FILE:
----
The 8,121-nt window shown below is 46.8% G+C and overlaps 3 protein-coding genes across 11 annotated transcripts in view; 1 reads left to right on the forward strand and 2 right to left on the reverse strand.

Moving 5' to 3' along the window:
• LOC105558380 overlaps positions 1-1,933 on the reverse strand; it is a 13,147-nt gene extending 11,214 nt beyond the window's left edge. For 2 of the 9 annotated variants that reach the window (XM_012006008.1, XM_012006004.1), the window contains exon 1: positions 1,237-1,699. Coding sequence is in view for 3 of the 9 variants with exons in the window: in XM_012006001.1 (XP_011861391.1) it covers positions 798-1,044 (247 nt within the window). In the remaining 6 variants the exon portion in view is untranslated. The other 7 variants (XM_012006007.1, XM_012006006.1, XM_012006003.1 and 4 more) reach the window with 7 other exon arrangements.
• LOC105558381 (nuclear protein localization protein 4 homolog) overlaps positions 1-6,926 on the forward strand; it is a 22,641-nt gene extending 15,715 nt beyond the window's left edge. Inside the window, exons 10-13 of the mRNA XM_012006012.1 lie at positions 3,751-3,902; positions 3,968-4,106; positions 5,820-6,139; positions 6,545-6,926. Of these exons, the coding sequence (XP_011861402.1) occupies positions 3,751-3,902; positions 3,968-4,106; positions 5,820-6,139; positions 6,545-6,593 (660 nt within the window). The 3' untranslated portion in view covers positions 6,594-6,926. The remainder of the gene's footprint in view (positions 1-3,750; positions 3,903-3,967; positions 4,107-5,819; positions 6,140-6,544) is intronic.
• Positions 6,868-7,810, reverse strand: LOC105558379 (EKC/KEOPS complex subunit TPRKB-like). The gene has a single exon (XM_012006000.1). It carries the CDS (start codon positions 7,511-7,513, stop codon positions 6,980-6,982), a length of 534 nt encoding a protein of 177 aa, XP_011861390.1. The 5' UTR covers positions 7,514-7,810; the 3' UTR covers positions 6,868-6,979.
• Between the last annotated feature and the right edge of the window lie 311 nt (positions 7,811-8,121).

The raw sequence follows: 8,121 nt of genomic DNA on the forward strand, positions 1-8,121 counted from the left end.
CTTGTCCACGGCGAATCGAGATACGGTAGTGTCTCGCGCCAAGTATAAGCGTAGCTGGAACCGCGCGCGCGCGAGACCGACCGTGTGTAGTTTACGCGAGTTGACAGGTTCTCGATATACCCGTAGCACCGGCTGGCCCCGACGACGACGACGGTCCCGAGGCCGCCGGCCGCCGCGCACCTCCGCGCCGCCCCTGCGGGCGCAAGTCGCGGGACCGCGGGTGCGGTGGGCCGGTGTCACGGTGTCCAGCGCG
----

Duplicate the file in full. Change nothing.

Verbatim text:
The 8,121-nt window shown below is 46.8% G+C and overlaps 3 protein-coding genes across 11 annotated transcripts in view; 1 reads left to right on the forward strand and 2 right to left on the reverse strand.

Moving 5' to 3' along the window:
• LOC105558380 overlaps positions 1-1,933 on the reverse strand; it is a 13,147-nt gene extending 11,214 nt beyond the window's left edge. For 2 of the 9 annotated variants that reach the window (XM_012006008.1, XM_012006004.1), the window contains exon 1: positions 1,237-1,699. Coding sequence is in view for 3 of the 9 variants with exons in the window: in XM_012006001.1 (XP_011861391.1) it covers positions 798-1,044 (247 nt within the window). In the remaining 6 variants the exon portion in view is untranslated. The other 7 variants (XM_012006007.1, XM_012006006.1, XM_012006003.1 and 4 more) reach the window with 7 other exon arrangements.
• LOC105558381 (nuclear protein localization protein 4 homolog) overlaps positions 1-6,926 on the forward strand; it is a 22,641-nt gene extending 15,715 nt beyond the window's left edge. Inside the window, exons 10-13 of the mRNA XM_012006012.1 lie at positions 3,751-3,902; positions 3,968-4,106; positions 5,820-6,139; positions 6,545-6,926. Of these exons, the coding sequence (XP_011861402.1) occupies positions 3,751-3,902; positions 3,968-4,106; positions 5,820-6,139; positions 6,545-6,593 (660 nt within the window). The 3' untranslated portion in view covers positions 6,594-6,926. The remainder of the gene's footprint in view (positions 1-3,750; positions 3,903-3,967; positions 4,107-5,819; positions 6,140-6,544) is intronic.
• Positions 6,868-7,810, reverse strand: LOC105558379 (EKC/KEOPS complex subunit TPRKB-like). The gene has a single exon (XM_012006000.1). It carries the CDS (start codon positions 7,511-7,513, stop codon positions 6,980-6,982), a length of 534 nt encoding a protein of 177 aa, XP_011861390.1. The 5' UTR covers positions 7,514-7,810; the 3' UTR covers positions 6,868-6,979.
• Between the last annotated feature and the right edge of the window lie 311 nt (positions 7,811-8,121).

The raw sequence follows: 8,121 nt of genomic DNA on the forward strand, positions 1-8,121 counted from the left end.
CTTGTCCACGGCGAATCGAGATACGGTAGTGTCTCGCGCCAAGTATAAGCGTAGCTGGAACCGCGCGCGCGCGAGACCGACCGTGTGTAGTTTACGCGAGTTGACAGGTTCTCGATATACCCGTAGCACCGGCTGGCCCCGACGACGACGACGGTCCCGAGGCCGCCGGCCGCCGCGCACCTCCGCGCCGCCCCTGCGGGCGCAAGTCGCGGGACCGCGGGTGCGGTGGGCCGGTGTCACGGTGTCCAGCGCG